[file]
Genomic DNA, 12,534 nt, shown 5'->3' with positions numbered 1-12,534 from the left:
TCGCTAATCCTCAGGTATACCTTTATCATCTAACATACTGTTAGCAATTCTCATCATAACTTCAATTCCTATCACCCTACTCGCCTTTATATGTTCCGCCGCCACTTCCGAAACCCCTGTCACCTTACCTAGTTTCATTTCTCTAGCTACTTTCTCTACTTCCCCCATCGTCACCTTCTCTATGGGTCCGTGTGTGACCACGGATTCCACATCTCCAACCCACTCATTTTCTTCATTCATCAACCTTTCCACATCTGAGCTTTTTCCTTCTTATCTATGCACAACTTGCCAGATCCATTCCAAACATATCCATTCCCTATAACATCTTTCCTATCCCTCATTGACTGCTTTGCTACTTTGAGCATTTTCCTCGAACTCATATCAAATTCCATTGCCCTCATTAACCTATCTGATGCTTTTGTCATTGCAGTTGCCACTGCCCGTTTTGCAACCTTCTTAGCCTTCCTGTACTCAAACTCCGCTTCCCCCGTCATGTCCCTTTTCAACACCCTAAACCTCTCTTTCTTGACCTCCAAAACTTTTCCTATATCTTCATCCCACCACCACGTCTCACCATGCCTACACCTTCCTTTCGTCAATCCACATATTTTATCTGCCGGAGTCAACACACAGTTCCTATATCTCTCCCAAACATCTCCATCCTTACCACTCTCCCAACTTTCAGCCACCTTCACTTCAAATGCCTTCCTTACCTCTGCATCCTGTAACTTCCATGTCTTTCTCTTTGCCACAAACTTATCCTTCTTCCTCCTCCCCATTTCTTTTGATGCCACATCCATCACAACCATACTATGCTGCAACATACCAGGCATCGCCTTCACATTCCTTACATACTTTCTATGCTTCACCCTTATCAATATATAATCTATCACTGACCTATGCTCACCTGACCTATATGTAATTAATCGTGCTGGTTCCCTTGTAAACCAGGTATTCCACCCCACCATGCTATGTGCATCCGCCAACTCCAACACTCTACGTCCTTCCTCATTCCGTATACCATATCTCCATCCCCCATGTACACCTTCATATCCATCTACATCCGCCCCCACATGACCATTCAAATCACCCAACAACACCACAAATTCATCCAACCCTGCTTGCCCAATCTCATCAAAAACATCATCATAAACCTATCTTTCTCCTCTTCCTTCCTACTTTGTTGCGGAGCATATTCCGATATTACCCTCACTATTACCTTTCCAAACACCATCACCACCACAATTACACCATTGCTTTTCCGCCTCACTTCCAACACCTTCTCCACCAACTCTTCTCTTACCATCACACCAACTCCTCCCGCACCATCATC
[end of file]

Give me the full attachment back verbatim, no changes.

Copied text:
Genomic DNA, 12,534 nt, shown 5'->3' with positions numbered 1-12,534 from the left:
TCGCTAATCCTCAGGTATACCTTTATCATCTAACATACTGTTAGCAATTCTCATCATAACTTCAATTCCTATCACCCTACTCGCCTTTATATGTTCCGCCGCCACTTCCGAAACCCCTGTCACCTTACCTAGTTTCATTTCTCTAGCTACTTTCTCTACTTCCCCCATCGTCACCTTCTCTATGGGTCCGTGTGTGACCACGGATTCCACATCTCCAACCCACTCATTTTCTTCATTCATCAACCTTTCCACATCTGAGCTTTTTCCTTCTTATCTATGCACAACTTGCCAGATCCATTCCAAACATATCCATTCCCTATAACATCTTTCCTATCCCTCATTGACTGCTTTGCTACTTTGAGCATTTTCCTCGAACTCATATCAAATTCCATTGCCCTCATTAACCTATCTGATGCTTTTGTCATTGCAGTTGCCACTGCCCGTTTTGCAACCTTCTTAGCCTTCCTGTACTCAAACTCCGCTTCCCCCGTCATGTCCCTTTTCAACACCCTAAACCTCTCTTTCTTGACCTCCAAAACTTTTCCTATATCTTCATCCCACCACCACGTCTCACCATGCCTACACCTTCCTTTCGTCAATCCACATATTTTATCTGCCGGAGTCAACACACAGTTCCTATATCTCTCCCAAACATCTCCATCCTTACCACTCTCCCAACTTTCAGCCACCTTCACTTCAAATGCCTTCCTTACCTCTGCATCCTGTAACTTCCATGTCTTTCTCTTTGCCACAAACTTATCCTTCTTCCTCCTCCCCATTTCTTTTGATGCCACATCCATCACAACCATACTATGCTGCAACATACCAGGCATCGCCTTCACATTCCTTACATACTTTCTATGCTTCACCCTTATCAATATATAATCTATCACTGACCTATGCTCACCTGACCTATATGTAATTAATCGTGCTGGTTCCCTTGTAAACCAGGTATTCCACCCCACCATGCTATGTGCATCCGCCAACTCCAACACTCTACGTCCTTCCTCATTCCGTATACCATATCTCCATCCCCCATGTACACCTTCATATCCATCTACATCCGCCCCCACATGACCATTCAAATCACCCAACAACACCACAAATTCATCCAACCCTGCTTGCCCAATCTCATCAAAAACATCATCATAAACCTATCTTTCTCCTCTTCCTTCCTACTTTGTTGCGGAGCATATTCCGATATTACCCTCACTATTACCTTTCCAAACACCATCACCACCACAATTACACCATTGCTTTTCCGCCTCACTTCCAACACCTTCTCCACCAACTCTTCTCTTACCATCACACCAACTCCTCCCGCACCATCATC